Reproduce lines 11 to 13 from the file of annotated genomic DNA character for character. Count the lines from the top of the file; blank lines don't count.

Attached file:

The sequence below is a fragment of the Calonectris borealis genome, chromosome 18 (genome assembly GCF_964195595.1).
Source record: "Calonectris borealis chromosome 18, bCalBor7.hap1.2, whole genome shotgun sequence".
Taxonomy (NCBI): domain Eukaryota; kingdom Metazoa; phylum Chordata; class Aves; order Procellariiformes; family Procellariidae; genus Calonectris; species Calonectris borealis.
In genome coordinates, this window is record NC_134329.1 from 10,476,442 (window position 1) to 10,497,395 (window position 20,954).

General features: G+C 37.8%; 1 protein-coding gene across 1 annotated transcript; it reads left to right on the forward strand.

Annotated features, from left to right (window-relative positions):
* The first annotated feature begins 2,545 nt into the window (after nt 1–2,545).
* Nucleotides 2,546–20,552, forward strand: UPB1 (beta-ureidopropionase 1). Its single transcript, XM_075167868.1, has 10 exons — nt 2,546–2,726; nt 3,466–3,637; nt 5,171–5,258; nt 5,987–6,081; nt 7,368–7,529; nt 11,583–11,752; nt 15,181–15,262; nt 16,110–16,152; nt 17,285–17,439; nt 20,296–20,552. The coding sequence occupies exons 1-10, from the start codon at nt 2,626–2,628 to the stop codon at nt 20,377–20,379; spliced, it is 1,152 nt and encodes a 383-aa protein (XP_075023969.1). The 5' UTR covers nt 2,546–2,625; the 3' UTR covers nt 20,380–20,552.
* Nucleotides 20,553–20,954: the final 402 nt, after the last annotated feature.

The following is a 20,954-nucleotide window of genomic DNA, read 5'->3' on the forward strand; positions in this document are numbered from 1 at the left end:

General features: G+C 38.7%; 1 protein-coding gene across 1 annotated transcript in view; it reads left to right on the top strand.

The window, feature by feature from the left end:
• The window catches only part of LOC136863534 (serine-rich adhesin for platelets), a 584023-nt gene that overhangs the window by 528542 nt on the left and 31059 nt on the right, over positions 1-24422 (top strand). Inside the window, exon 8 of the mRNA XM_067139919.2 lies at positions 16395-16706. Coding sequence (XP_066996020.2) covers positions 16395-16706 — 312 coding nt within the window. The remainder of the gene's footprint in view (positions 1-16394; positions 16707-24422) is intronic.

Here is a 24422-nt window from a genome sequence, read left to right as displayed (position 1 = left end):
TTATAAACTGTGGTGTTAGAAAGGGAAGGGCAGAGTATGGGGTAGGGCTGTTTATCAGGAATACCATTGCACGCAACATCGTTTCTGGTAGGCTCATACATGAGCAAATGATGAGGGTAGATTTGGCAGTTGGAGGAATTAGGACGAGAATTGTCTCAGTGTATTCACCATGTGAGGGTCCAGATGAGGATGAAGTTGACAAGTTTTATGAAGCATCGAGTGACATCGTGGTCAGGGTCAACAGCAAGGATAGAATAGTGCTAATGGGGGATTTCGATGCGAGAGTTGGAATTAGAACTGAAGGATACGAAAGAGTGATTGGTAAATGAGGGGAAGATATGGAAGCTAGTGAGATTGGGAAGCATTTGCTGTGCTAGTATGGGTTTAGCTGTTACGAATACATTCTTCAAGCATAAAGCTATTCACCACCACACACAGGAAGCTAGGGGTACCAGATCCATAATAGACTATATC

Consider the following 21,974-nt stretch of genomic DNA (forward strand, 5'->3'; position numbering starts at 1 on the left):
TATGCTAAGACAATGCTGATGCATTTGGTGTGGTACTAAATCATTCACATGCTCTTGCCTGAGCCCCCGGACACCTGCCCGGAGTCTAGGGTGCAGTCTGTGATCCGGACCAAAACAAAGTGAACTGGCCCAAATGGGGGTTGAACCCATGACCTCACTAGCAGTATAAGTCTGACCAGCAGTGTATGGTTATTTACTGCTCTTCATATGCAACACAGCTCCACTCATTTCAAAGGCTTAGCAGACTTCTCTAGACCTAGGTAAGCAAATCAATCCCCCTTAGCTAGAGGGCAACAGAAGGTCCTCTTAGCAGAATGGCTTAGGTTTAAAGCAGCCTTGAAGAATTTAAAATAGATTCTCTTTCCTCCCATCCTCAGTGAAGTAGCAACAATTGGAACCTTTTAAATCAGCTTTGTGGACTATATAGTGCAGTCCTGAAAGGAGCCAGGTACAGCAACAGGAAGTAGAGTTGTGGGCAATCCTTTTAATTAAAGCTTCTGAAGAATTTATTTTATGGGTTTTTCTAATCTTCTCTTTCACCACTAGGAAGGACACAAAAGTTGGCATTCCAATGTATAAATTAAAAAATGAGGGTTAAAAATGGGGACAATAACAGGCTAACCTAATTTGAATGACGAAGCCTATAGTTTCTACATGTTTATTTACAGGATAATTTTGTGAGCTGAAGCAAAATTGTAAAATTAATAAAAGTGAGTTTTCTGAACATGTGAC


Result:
General features: G+C 38.7%; 1 protein-coding gene across 1 annotated transcript in view; it reads left to right on the top strand.

The window, feature by feature from the left end:
• The window catches only part of LOC136863534 (serine-rich adhesin for platelets), a 584023-nt gene that overhangs the window by 528542 nt on the left and 31059 nt on the right, over positions 1-24422 (top strand). Inside the window, exon 8 of the mRNA XM_067139919.2 lies at positions 16395-16706. Coding sequence (XP_066996020.2) covers positions 16395-16706 — 312 coding nt within the window. The remainder of the gene's footprint in view (positions 1-16394; positions 16707-24422) is intronic.